- Apply for jobs
- Finish the last course for my credential, including a research paper
- Attend two different summer institutes, one on teaching science and one on teaching math
- Read many books and journals to provide more background for teaching science and math, particularly historical information and pedagogical strategies
- Read a couple of novels
- Share the cooking with my husband, who did ALL the cooking last spring!
Before you can address the "summers off" thing, people have to understand the commitment during the school year. When I served as one of the '07-'08 Albert Einstein Distinguished Educator Fellows in DC, we were asked by our supervisors (program directors and managers of many of the federal agencies) to give a presentation that was a "shop floor perspective." Some of my colleagues came up with an analogy that was brilliant - we had virtually every individual with their jaws dropped, and saying omg I never thought about it like that.... we have continued to use it, with the appropriate tweak for the audience - and it seems to be successful.
We told them:
- Imagine that it is Monday, and you have 6 meetings, back to back. You are organizing and leading each meeting and must prepare the visuals and handouts. Assume you'll have about 30 people in each one.
- If they say you teach multiple sections of the same class; note that it's really a different meeting because they have a slightly different focus and you need to prepare for that focus.
- On Tuesday, it's the same thing: 6 different meetings, back to back and you are in charge. Same for Wednesday, Thursday, Friday.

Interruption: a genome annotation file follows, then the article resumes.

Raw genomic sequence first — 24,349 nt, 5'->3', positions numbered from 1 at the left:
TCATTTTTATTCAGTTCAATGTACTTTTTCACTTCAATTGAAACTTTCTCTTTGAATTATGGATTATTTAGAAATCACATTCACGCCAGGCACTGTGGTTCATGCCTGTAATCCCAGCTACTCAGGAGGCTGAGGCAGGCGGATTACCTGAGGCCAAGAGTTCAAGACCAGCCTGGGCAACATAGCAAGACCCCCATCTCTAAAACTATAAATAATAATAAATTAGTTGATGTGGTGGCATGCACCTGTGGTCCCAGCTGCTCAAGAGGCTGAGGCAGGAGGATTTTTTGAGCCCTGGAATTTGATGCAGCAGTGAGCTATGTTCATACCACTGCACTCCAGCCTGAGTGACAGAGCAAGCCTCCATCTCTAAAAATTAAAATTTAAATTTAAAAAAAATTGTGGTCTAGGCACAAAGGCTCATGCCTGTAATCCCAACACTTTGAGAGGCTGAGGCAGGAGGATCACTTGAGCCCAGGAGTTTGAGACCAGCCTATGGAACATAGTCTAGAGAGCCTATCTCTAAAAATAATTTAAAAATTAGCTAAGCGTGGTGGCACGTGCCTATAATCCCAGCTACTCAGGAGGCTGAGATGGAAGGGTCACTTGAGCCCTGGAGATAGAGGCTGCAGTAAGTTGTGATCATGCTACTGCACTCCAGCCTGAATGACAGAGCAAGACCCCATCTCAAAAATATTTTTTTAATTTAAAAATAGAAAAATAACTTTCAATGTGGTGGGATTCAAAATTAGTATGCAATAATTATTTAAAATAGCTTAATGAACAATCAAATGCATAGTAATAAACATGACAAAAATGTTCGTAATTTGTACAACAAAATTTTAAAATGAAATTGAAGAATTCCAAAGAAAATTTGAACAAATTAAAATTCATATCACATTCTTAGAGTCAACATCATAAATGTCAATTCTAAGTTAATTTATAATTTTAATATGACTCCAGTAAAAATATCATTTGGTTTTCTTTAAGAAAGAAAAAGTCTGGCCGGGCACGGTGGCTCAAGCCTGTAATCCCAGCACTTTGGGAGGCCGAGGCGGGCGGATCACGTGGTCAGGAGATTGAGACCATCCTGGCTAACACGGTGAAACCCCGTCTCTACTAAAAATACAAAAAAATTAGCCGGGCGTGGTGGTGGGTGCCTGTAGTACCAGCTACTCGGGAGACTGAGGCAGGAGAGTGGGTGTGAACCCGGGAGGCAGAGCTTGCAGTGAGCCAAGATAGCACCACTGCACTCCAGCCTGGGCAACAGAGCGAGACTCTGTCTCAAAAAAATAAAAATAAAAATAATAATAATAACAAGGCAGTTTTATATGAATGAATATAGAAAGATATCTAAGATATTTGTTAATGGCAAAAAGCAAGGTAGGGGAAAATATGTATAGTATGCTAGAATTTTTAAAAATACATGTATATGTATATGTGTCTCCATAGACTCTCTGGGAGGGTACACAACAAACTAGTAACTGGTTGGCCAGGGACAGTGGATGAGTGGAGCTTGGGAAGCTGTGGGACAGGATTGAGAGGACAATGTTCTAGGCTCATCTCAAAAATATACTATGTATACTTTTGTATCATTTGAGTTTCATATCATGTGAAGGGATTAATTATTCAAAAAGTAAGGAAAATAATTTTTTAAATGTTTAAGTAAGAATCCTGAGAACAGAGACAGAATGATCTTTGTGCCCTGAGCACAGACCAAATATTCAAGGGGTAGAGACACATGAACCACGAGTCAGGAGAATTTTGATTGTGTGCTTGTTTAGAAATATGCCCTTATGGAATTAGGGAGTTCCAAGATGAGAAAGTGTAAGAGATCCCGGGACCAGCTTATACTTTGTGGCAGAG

- At each meeting, the participants will turn in their proposals/plans/what have you that you must read, review, and comment on before the next day.
- During your lunch hour (and if you are lucky enough to have a "free" period), you use that time to answer voice mail,email, and other office memos that have come in.
- Note that you are expected to keep up with current research in your field (so you can prepare for those meetings).
- And that you are on several other committees for which you must attend meetings.We asked them if they could do all this in a 9-5 workday, and not take work home with them, or work on the weekend. I think we added something about differentiation and special needs. It was very powerful.
As you can see, we did not even broach much of the detail - and it still left our audience amazed at what we do. We never got antagonistic, we never whined or complained, we just said - here's the data in your terms.
There's a great video "What Teachers Make" which should be taken out and shown at least once a year - for yourself if no one else.